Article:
Why this book about Jesus?

By way of preliminaries, however, Reza Aslan recounts how, after migrating from Iran, he became a Christian at fifteen years of age and how this new identity happily served to strengthen his identify as an American.

In the America of the 1980s, being a Muslim was like being from Mars. My [Muslim] faith was a bruise, the most obvious symbol of my otherness; it needed to be concealed.

Jesus, on the other hand, was America. He was the central figure in America’s national drama. Accepting him into my heart was as close as I could get to feeling truly American. (p. xviii)

Not that his conversion was a matter of convenience,

On the contrary, I burned with absolute devotion to my newfound faith. I was presented with a Jesus . . . with whom I could have a deep and personal relationship.

Not “convenience” perhaps, but Reza might as well have added that he converted to the American way of devotion to the American religion.

And again like (most?) well educated Americans Aslan lost his naive fundamentalist beliefs as he learned more about the Bible, while at the same time becoming

aware of a more meaningful truth in the text, a truth intentionally detached from the exigencies of history. (p. xix)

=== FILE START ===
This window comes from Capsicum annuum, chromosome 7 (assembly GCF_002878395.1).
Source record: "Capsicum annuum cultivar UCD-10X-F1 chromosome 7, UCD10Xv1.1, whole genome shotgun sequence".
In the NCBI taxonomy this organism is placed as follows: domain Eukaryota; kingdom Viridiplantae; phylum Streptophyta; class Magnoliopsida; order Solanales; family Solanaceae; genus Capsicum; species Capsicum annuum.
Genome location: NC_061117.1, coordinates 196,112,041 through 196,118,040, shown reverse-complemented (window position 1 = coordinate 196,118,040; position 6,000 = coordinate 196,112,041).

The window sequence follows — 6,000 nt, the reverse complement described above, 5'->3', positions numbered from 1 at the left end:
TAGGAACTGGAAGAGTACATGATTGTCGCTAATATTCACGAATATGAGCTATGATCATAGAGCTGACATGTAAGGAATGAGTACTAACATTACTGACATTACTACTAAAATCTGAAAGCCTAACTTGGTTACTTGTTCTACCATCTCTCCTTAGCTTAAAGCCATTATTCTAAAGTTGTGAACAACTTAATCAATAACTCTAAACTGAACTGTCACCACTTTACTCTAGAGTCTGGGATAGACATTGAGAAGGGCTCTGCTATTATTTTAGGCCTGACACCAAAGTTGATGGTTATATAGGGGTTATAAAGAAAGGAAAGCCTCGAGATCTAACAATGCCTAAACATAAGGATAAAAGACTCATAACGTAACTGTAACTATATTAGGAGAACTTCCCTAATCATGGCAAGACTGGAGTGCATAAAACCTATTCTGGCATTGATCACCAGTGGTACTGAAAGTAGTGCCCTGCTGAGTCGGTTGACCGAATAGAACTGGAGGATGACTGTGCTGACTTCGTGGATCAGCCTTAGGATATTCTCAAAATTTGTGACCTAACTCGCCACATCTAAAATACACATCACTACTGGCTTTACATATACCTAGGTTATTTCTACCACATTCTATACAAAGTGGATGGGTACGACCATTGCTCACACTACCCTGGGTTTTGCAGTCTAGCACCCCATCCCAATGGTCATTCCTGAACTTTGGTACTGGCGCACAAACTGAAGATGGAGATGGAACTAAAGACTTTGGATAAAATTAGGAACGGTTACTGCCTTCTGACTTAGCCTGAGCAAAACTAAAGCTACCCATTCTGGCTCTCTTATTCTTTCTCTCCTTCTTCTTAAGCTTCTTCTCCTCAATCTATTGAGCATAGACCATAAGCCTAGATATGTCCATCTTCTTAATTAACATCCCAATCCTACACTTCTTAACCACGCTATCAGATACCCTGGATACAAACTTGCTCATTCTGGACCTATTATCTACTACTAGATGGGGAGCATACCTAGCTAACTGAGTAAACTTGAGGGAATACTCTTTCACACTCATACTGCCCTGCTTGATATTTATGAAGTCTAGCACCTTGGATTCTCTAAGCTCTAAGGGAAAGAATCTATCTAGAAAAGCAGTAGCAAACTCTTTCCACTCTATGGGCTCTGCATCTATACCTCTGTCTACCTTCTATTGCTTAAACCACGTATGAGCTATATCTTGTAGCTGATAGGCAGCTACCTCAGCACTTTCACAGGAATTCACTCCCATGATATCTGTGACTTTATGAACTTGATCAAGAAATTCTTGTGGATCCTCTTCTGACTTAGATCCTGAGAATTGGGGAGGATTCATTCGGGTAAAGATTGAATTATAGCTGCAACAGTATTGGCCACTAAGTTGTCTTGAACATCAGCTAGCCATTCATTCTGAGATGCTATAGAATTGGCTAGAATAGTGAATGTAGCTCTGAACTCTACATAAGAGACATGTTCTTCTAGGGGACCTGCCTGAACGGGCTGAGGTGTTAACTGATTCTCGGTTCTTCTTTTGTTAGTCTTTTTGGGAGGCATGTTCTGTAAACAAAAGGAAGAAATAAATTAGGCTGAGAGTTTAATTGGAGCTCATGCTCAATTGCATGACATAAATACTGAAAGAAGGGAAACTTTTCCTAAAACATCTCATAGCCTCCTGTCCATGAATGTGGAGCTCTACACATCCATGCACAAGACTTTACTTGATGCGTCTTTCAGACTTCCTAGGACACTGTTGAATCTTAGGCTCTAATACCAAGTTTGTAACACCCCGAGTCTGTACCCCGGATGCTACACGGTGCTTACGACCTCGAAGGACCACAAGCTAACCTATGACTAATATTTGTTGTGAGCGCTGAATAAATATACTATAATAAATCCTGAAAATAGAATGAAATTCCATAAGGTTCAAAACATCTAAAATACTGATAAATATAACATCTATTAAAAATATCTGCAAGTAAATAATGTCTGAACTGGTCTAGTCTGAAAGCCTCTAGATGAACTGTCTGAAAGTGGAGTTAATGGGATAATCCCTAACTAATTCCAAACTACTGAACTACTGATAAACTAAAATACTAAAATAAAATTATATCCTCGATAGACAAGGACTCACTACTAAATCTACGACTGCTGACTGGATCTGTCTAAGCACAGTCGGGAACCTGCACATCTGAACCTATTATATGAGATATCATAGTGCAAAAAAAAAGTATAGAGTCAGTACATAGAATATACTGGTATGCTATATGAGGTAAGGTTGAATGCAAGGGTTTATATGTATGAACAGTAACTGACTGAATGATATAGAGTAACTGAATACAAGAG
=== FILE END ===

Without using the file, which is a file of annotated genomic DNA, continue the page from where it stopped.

Not being an American I was unaware of Reza Aslan’s prominent public profile as a Muslim scholar. If I had never seen the Fox interview with Aslan about this book but relied upon the book alone I would have assumed Aslan had left the Muslim religion and was writing as a liberal Christian (American and still evangelizing) scholar. He writes: read more »


2013-07-31

Aslan on his book about Jesus

by Neil Godfrey
The Chronicles of Narnia: The Lion, the Witch ...

The Chronicles of Narnia: The Lion, the Witch and the Wardrobe (Photo credit: Wikipedia)

Until recently I had always understood Aslan was the lion from The Chronicles of Narnia series. (He was also a not overly subtle cypher for Jesus in C.S. Lewis’s novels.) But I don’t live in America so am a latecomer is learning that he is really a prominent Muslim scholar who is now in the spotlight for writing a book about Jesus. That there was any controversy about a Muslim writing a book about Jesus led me, in my naïvety, to assume that Americans were excited that a scholar from that “greatest of evils in the world today”, Islam, had somehow seen the glorious light of the true Saviour of that “greatest crusading nation against all evil and darkness in the world”, the United States of America. It’s always a propaganda coup to have any of the enemy come over to acknowledge a virtue in your cause.

American readers will know how wrong I apparently was.

I have since caught up with the world through Al Jazeera online where I read this:

OMG! A Muslim is obsessed with Jesus

The subheading is this:

Reza Aslan’s embarrassing Fox News interview speaks to the right wing’s desire to suppress progressive ideologies.

It is written by Mark Levine, a “professor of Middle Eastern history at UC Irvine, and distinguished visiting professor at the Center for Middle Eastern Studies at Lund University in Sweden . . . ”

Mark Levine’s article is triggered by this recent Fox interview with Alsan:

Levine sees more than “mere” Islamophobia at the heart of this controversy: read more »